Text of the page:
In the production of heat recoverable articles, the polymeric material may be cross-linked at any stage in the production of the article that will enhance the desired dimensional recoverability. One manner of producing a heat recoverable article comprises shaping the polymeric material into the desired heat-stable form, subsequently cross-linking the polymeric material, heating the article to a temperature above a transition temperature thereof, for example, the crystalline melting point or, for amorphous materials, the softening point, of the polymer, deforming the article and cooling the article while in the deformed state so that the deformed state of the article is retained. In use, since the deformed state of the article is heat-unstable, application of heat to raise the temperature above the transition temperature will cause the article to assume its original heat-stable shape.

Where the term "recovery temperature" in connection with heat-recoverable articles is used herein, it is intended to refer to the transition temperature above which the article recovers even if some small degree of recovery is exhibited at temperatures slightly below the transition temperature.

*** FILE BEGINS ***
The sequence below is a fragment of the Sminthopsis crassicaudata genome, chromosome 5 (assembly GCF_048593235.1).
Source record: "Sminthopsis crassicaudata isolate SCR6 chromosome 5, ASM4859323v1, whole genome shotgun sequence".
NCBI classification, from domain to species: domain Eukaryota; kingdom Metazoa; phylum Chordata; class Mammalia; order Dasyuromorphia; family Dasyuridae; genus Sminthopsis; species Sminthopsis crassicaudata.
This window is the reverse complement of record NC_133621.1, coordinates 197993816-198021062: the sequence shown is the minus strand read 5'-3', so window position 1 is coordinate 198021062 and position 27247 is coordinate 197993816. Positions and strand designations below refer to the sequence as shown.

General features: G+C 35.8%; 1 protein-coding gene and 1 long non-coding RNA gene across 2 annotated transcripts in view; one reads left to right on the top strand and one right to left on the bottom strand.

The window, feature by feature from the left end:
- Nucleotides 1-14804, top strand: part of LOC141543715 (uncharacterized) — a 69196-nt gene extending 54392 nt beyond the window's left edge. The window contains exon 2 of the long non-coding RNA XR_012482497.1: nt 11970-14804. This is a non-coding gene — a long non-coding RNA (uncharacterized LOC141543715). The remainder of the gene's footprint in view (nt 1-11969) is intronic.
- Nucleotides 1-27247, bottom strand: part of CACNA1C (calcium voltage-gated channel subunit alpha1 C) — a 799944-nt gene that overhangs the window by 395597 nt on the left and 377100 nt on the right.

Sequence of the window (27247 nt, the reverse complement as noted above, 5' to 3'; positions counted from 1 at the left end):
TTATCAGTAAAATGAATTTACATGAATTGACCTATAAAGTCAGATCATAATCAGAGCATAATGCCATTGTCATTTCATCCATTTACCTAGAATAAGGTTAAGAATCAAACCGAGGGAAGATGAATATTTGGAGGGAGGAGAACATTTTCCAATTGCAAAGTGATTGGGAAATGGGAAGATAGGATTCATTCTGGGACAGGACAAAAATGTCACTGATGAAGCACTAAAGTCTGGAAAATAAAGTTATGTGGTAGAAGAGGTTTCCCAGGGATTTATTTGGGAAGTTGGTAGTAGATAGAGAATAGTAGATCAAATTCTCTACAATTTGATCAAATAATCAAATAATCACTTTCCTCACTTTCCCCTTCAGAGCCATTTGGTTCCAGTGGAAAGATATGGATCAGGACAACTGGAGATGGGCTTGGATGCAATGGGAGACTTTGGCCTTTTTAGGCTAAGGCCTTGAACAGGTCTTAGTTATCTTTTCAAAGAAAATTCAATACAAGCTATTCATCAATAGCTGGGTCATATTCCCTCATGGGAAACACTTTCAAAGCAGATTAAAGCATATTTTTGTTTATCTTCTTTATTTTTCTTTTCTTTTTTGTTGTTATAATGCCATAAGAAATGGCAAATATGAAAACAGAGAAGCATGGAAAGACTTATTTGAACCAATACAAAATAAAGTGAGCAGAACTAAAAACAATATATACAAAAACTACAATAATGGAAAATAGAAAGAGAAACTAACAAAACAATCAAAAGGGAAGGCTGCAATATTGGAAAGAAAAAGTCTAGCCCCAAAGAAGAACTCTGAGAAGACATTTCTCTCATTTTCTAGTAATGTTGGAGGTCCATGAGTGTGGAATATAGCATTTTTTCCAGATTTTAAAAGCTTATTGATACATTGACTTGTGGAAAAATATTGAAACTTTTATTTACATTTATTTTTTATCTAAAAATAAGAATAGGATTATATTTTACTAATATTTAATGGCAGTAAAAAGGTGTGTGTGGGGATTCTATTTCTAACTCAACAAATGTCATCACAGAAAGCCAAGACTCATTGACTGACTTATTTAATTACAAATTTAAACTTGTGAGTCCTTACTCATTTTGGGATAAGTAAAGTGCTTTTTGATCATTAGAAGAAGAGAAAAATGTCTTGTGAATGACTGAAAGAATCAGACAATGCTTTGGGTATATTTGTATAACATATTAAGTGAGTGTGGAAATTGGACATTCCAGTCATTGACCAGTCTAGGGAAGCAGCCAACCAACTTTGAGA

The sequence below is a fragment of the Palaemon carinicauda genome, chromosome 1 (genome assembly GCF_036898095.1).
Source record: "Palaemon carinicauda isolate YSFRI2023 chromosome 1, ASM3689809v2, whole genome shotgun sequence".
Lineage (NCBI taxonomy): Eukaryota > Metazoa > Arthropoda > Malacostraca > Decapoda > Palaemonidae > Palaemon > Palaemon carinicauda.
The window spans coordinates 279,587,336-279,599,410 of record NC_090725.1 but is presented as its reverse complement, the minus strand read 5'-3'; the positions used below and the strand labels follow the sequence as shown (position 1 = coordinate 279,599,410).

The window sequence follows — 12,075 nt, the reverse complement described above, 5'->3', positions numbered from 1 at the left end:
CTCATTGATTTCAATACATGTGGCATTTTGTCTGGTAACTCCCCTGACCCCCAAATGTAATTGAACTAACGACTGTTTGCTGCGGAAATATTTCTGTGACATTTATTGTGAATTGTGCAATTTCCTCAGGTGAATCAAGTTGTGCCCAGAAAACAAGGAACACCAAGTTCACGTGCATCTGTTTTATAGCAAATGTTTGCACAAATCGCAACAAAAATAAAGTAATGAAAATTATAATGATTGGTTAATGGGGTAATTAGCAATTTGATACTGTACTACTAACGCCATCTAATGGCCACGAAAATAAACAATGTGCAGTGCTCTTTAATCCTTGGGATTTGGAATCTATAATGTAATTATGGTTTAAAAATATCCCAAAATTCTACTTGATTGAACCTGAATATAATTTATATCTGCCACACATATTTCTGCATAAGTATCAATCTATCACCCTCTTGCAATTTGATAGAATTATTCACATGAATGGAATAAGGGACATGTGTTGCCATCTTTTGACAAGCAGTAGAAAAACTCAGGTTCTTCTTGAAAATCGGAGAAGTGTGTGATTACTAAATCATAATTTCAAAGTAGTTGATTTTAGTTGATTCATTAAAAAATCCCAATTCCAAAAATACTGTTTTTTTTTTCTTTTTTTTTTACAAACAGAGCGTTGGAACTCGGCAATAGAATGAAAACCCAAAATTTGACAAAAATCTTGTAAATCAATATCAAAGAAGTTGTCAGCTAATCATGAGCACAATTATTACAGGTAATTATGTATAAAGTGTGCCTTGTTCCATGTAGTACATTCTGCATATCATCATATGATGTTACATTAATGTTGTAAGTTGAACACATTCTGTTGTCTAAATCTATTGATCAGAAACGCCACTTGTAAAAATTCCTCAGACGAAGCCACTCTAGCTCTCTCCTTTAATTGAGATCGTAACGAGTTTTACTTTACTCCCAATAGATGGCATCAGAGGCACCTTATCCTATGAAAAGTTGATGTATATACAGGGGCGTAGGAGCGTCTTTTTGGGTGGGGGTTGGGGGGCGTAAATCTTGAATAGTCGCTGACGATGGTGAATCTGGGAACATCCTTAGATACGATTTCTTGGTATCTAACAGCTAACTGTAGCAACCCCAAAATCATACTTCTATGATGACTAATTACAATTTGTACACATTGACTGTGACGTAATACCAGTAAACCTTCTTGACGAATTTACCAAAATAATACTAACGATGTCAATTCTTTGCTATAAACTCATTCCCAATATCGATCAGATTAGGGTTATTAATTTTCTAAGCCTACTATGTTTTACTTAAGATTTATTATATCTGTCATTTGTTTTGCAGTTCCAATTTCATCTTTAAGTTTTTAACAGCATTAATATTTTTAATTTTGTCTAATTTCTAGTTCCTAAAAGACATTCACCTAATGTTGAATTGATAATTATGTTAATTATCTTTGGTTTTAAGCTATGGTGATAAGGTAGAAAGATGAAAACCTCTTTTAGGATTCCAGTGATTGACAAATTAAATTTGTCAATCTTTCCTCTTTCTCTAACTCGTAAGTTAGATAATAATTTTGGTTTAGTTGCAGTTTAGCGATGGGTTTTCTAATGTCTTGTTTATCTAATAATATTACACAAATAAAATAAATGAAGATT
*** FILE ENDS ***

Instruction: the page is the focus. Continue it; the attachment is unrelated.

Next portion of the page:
In other articles, as described, for example in British Patent No. 1,440,524, an elastomeric member such as an outer tubular member is held in a stretched state by a second member, such as an inner tubular member, which, upon heating weakens and thus allows the elastomeric member to recover. This property can be utilized to impel the uncured adhesive composition 20 against a substrate in contact with which the uncured adhesive composition will reach a sufficient temperature to cure, thereby bonding the heat shrinkable solid polymer 16 to the substrate. In one preferred embodiment of the present invention the polymeric layer 16 and the uncured adhesive composition 20 are co-extruded in the form of a tube (See FIG. 3), for example, with the uncured adhesive composition 20 forming the inside portion of the tube. Such a tube can be slid over the end portions 22 and 24 of the pipes 12 and 14 and then heated whereby the tube shrinks and forms a tight fit about the pipe ends 22 and 24 and the uncured adhesive composition simultaneously or thereafter cures thereby connecting the two pipe ends 22 and 24 to one another in a leak proof manner as shown in FIG. 4. An external heat source can be used to motivate the shape recovery or if the polymeric layer 16 is conductive, a current can be passed through it thereby heating it and motivating the shape recovery. Alternatively, an electrical current can be passed through a conductor adjacent to or embedded in the heat recoverable article as disclosed in U.S. Pat. No. 4,944,987.